Five tips for delivering a successful sexual harassment prevention training program
Research shows that nearly ¾ of companies offer sexual harassment prevention training. Whether you’re implementing a program to meet local state mandates or reduce liability, the primary goal of a sexual harassment prevention program is to change behavior.
Explore five tips that help bring learning beyond simple awareness-building to more permanent culture change.
1. Make training scenario-based and interactive
Sexual harassment is one of the most sensitive and emotive parts of corporate compliance policy. Tap into the emotional mindshare of the topic by bringing the reality of difficult harassment situations forward in a safe environment. Bite-sized episodes that immerse employees in realistic situations create emotional connections that can have a positive influence on behavior. Instead of a static list of dos and don’ts, immersive scenarios can dramatize different types of unwelcome conduct, especially subtler forms, and show how quickly it can escalate into illegal harassment.
2. Broaden the scope of topics covered
While identifying sexual harassment is the centerpiece of most training programs, several peripheral topics influence the employee mindset and get to the root of the behavior. Consider including other elements like unconscious bias, LGBTQ+ discrimination, and gender identity in the workplace. This strengthens the overall cultural dynamic by broadening the way employees are thinking about diversity, equity and inclusion.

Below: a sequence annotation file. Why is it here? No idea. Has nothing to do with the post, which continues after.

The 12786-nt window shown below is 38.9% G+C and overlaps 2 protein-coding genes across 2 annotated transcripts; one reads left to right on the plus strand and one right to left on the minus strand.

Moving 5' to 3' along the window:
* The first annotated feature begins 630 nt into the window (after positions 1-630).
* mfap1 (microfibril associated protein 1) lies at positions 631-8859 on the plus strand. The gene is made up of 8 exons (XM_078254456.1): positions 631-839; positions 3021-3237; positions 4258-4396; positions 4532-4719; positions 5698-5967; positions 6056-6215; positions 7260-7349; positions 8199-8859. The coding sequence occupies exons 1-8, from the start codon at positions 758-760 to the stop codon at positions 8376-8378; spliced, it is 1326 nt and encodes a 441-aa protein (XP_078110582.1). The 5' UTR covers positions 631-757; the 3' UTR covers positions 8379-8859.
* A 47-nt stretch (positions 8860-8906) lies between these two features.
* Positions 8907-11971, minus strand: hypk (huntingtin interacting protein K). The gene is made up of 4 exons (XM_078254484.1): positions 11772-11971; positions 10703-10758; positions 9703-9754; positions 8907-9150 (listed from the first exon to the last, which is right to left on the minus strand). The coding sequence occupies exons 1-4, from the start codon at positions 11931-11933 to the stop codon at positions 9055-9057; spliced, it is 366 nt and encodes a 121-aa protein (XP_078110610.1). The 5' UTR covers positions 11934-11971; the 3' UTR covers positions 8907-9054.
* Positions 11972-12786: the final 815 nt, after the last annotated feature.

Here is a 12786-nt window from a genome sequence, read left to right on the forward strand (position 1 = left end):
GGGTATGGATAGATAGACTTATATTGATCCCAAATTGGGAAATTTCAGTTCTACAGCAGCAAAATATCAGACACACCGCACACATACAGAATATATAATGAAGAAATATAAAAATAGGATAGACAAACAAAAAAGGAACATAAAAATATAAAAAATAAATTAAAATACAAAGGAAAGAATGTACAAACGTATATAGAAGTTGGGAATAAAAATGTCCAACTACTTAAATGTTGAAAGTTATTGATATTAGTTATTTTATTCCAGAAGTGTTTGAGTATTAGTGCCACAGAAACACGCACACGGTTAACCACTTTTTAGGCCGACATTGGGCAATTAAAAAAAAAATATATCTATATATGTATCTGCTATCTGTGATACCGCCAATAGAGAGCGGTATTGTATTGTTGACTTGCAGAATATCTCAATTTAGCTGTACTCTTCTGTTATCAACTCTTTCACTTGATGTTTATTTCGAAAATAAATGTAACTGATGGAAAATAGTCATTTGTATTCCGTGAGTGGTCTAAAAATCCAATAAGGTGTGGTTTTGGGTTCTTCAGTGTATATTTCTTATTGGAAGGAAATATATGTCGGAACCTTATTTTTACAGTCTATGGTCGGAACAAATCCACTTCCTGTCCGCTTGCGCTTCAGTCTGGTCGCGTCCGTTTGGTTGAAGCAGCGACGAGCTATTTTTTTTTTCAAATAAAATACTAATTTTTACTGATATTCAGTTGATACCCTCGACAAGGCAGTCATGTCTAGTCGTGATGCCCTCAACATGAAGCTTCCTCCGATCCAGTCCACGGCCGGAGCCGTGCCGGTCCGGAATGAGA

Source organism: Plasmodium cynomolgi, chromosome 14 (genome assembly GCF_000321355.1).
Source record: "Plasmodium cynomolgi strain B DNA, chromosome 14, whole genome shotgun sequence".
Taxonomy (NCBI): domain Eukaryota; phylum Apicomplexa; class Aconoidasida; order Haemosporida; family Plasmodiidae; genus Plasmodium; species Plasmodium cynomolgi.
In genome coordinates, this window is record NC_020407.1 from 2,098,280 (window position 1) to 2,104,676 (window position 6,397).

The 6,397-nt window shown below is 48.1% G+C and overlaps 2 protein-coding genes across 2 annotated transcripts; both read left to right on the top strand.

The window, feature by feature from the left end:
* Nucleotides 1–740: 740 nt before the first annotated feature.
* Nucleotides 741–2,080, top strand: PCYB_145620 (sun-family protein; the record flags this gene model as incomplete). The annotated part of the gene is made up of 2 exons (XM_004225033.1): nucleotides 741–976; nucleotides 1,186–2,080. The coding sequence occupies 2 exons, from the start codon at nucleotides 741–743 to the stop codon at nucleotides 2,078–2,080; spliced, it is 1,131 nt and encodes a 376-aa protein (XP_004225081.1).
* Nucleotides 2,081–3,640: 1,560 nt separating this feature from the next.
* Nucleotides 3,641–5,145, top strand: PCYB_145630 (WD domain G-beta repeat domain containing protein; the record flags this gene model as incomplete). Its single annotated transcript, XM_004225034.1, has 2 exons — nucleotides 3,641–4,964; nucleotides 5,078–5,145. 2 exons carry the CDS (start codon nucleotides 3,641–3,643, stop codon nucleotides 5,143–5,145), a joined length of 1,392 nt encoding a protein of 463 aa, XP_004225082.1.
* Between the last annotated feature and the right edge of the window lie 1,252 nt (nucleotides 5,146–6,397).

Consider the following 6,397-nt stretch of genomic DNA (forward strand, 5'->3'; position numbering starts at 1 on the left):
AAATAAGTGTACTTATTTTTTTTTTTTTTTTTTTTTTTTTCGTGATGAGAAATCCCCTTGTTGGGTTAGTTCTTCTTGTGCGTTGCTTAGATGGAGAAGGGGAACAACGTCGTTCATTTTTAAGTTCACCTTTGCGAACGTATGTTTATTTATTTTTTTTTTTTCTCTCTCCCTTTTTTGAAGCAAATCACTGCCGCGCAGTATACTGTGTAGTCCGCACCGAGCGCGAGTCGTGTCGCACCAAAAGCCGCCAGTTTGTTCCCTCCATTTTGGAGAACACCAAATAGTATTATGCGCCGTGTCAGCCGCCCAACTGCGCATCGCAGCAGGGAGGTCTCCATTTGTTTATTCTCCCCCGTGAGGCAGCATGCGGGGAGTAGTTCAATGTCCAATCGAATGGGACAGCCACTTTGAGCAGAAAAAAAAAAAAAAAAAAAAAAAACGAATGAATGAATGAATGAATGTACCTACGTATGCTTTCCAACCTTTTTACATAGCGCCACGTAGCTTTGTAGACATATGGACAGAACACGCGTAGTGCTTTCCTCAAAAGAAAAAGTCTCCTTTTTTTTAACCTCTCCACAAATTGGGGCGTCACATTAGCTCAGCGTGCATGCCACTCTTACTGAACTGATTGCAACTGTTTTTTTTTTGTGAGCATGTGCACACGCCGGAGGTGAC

3. Consider personalizing the learning journey
A 30-minute generic piece of learning delivered during on-boarding won’t have a permanent impact. Keep it going long-term with periodic refresher learning sessions, informal learning like blogs and articles, and access to discussion groups. Personalize the learning journey by offering employees more than the standard single training course and personalize the experience to remediate any gaps in skill.
4. Check your goals
The ultimate goal is to have a harassment-free workplace. But because incidents are often under-reported, and training should explain how to recognize and report incidents, reducing the number of incidents reported should not be a goal, at least not at rollout. Implement a series of feedback surveys where employees can anonymously share updates on the work environment, which includes the presence of harassing behavior.
5. Measure results
Where are your learners struggling? Where are their gaps and your exposure? Measure the specific skills and identify trouble spots that need more attention. Monitor behavior change continuously by embedding data capture and analytics into the learning process.